WHEN BELLEVUE, WASH.–BASED Bennett Homes acquired the parcel that was to become the Harmony Collection at Dahlia Park, an enclave of 60 homes in the master planned community of Issaquah Highlands, the builder was intent on outfitting each residence with a strong connection to the outdoors. No problem for the community's perimeter lots, which opened onto greenbelts. But the internal lots at the core of the site plan needed to provide an alternative means of experiencing nature.
The solution, conceived by architects at Weber + Thompson, was to tuck an outdoor “garden room” into the lap of each floor plan—an idea frequently seen on the other side of the Pacific. “The Japanese have become masters at building small spaces on very small lots because of their population density and land being in short supply,” notes Paul Glosniak, president of Bennett Homes. “The concept of a backyard is foreign to them, so you often find spaces carved out in the middle of the building footprint to create these intimate outdoor rooms. Since all of the homes [in Dahlia Park] are alley-loaded, we didn't have the backyard option either.”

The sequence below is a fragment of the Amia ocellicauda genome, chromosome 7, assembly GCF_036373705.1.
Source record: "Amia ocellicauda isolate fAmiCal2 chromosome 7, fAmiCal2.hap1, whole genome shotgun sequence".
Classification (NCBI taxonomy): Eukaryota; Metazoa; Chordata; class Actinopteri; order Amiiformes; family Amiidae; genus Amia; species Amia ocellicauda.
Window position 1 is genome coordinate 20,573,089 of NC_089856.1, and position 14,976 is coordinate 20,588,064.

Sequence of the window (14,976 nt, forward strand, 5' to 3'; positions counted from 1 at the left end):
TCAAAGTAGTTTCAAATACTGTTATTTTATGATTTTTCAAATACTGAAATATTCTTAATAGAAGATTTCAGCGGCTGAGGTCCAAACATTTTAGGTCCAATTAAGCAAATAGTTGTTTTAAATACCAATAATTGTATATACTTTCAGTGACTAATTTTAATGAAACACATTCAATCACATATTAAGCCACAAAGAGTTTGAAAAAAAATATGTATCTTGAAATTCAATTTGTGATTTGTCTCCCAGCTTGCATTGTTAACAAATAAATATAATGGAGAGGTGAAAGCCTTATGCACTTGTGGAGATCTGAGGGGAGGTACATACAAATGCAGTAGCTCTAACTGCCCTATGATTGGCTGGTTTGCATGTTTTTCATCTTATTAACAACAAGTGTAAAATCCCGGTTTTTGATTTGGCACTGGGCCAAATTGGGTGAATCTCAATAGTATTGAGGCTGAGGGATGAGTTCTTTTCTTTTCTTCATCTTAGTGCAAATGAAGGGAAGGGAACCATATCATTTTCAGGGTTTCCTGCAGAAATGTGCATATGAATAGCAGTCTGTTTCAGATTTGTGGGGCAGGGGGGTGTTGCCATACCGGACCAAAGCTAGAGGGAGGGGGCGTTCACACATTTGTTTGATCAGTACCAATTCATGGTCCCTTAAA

Garden rooms in plans ranging from 1,600 square feet to 2,300 square feet proved to have considerable allure, and nearly a quarter of the homes sold to single women. The intimate courtyards offer a place to entertain, read the paper, or rejuvenate, with the added benefit of channeling more natural light to the interiors.
Standard garden rooms in the neighborhood (which is now sold out) came landscaped with patios and shrubs, but the spaces could also be upgraded with pavers, potting tables, fountains, and flowering plants. Nature-loving female buyers were also drawn to the community's ample walking trails, shared green spaces, and an adjacent “Bark Park” for dogs (a common form of companionship and security for women who live alone).
All of the homes at Dahlia Park feature master down floor plans (with the option for a second master on the second level), and are Built Green and Energy Star rated, “which translates into lower utility bills and less home maintenance,” says Glosniak. “As we watch the boomer generation entering retirement, we are mindful of older single women who may not want to take care of a 3,500-square-foot house anymore and certainly don't need that much space.”
Project: The Harmony Collection at Dahlia Park, Issaquah, Wash.; Project size: 18 acres; Price: $600,000s; Unit size: 1,600 to 2,300 square feet; Builder: Bennett Homes, Bellevue, Wash.; Architect: Weber + Thompson, Seattle